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A Developmental Perspective on the Relationship between Grammar and Text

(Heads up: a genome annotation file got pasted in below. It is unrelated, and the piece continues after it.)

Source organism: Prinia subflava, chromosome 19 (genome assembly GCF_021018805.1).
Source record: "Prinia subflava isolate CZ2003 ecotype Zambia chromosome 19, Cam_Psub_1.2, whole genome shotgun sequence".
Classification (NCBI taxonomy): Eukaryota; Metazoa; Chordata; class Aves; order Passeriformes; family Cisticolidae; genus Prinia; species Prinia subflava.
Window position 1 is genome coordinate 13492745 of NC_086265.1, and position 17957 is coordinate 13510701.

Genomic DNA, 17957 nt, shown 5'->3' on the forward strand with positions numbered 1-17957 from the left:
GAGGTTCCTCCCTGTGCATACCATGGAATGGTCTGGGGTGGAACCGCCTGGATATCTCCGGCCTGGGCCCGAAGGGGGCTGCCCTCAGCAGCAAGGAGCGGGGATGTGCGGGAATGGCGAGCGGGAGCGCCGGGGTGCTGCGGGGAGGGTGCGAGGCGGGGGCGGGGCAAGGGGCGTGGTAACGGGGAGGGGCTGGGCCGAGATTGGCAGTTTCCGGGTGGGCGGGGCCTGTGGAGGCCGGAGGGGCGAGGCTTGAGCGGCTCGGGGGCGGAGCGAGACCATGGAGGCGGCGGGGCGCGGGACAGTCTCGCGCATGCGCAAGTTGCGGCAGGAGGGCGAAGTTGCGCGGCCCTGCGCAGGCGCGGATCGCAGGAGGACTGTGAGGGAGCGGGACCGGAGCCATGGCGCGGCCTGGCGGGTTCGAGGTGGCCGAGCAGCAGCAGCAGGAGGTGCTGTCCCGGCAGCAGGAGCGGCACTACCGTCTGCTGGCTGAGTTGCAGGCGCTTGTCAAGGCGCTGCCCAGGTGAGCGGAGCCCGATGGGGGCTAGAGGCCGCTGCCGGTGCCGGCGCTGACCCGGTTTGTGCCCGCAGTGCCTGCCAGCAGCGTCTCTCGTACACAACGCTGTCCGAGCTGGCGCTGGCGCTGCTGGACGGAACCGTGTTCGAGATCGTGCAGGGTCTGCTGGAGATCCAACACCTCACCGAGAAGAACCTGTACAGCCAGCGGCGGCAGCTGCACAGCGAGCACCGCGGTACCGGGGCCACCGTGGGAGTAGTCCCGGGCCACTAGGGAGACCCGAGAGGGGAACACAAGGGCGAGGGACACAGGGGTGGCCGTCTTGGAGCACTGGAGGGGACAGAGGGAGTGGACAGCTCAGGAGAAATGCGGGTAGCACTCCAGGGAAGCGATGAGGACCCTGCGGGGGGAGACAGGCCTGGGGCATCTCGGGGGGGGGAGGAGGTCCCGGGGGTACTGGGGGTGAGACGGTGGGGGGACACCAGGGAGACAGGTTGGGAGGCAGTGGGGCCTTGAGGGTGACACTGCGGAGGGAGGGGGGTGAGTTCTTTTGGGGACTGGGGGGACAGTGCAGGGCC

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1Submitted to the Journal of Basic WritingA Developmental Perspective on the Relationship between Grammar and TextJames M. KenkelDepartment of English Eastern Kentucky University 521 Lancaster Ave.Richmond, KY 40475Tel. 859-622-3177e-mail: [email protected] YatesDepartment of EnglishCentral Missouri State UniversityWarrensburg, Missouri 64093tel: [email protected] Developmental Perspective on the Relationship between Grammar andTextAs university professors who teach writing and the required grammar course to pre-service English teachers, we have had an ongoing concern about the kind of knowledge teachers need to have about grammar and about how that knowledge should inform classroom teaching. As linguists, we have long recognized the shortcomings of traditional grammar (TG). Of course, we know that this concern is not new. From the 1920s through the early 1960s there were repeated calls by linguists to abandon TG descriptions in favor of more linguistic ones. The linguistic critique emphasized that descriptions of English offered by TG have significant shortcomings: TG’s terminology is confusing, and more importantly, TG’s definitions do not reflect what native speakers of the language actually know.In the last twenty years, there have been renewed attempts to reform English grammar teaching using insights from linguistics. Robert DeBeaugrande and Rei Noguchi have offered new insights into the relation between the tacit grammatical knowledge possessed by all native speakers and the use of standard English. This work definitely represents a step forward in the teaching of grammar. However, we need to do more than show students that they possess a complex knowledge of grammar that they can apply to common sentence-level issues.3We need a developmental perspective on why students write the non-standard forms that they do. A developmental perspective is important because the best teaching practices begin with what students know and proceed to what they need to know. For such a pedagogy, the perspective ofTG is insufficient. Although sentence-level descriptions are very important, teachers need a perspective on grammar which extends beyond the sentence. In this paper we propose such a perspective for understanding some of the most complex non-standard sentences students write.Shortcomings of Traditional GrammarMany of the rules and descriptions of TG fail to describe adequately the facts of written English, even at the most general level. For example, Christine Hult and Thomas Huckin in The New Century Handbook describe the subject of the sentence as. . . a noun, a pronoun, or a noun phrase ( a noun plus its modifiers) that identifies what the sentence is about. Usually it precedes the main verb. (510)Although this definition would allow the identification of many grammatical subjects, it would fail in ordinary cases such as these below.1. It is raining.2. It is true that many people lost money in the stock market.3. There are many people in the park today.4. To eat a high fat diet is foolish.4Not only does this definition fail to identify many ordinary cases of sentence subjects, it is also impenetrable to students unschooled in TG. This problem is made clear by Patrick Hartwell who describes many of the definitions and descriptions of TG as COIK, “clear only if known”(119). For instance, to even begin making use of this inadequate definition, a student would have to be able to identify nouns, pronouns, noun phrases, modifiers, verbs, and main verbs. Unfortunately for the student, traditional definitions of each of these categories fail as well to capture many ordinary cases. Thus, as Hartwell makes clear, TG definitions are useful only to those who have already overcome its vague formulations. It is no wonder that TG frustrates many students.Reform efforts in the teaching of grammarAs early as 1927, American structuralist linguist, Charles C. Fries, in anattempt to reform English language teaching in the schools, critiqued traditional grammar teaching, observing that such pedagogy ignored advances in linguistics that had occurred during the preceding 140 years. His critique recognized the inadequacy of many TG descriptions. With his influential 1952 book, The Structure of English, Fries again called for reform in the schools. Throughout the 1950s, a number of structuralist linguists answered Fries’ call, but their efforts were ultimately rejected by English teachers because linguists were not able to demonstrate that student awareness of more accurate sentence-level descriptions would lead to improved writing skills. Robert Connors and Geneva Smitherman provide reviews of this debate as it occurred in the pages of College English and College Communication and Composition during the 1950s and 1960s.In the last twenty years, reform efforts have been taken up again, most notably by Robert DeBeaugrande and Rei Noguchi. These linguists suggest means for overcoming the opaque or COIK nature of many TG definitions for sentence-level grammar. Instead of criterial definitions for such concepts as “sentence” and “main verb,” they propose operational ones. For example, typical TG definitions define “sentence” as a group of words containing a subject and a predicate and expressing a complete thought. All of these criteria are problematic for naive native speakers of English seeking to identify sentences, which is a necessary step as students try to edit their texts for fragments and run-ons. DeBeaugrande and Noguchiresolve this problem by defining a sentence as any string of words that can be changed into a yes-no or a tag question. Such operations avoid the vague criteria of TG by asking students to manipulate sentences in ordinary ways. For sentences containing a dependent clause, the same strategy can be used to distinguish the verb in the dependent clause from the main verb. In other words, the operations proposed by DeBeaugrande and Noguchi allow students to use their tacit knowledge of sentence grammar to identify sentence-level categories instead of trying to apply traditional definitions.The approach taken by DeBeaugrande and Noguchi is important because it shows students how to use their own language knowledge to address sentence-level issues such as agreement or fragments. In addition, it offers a more student-centered approach to teaching grammar. In spite of these strengths, this work has not addressed the real problem which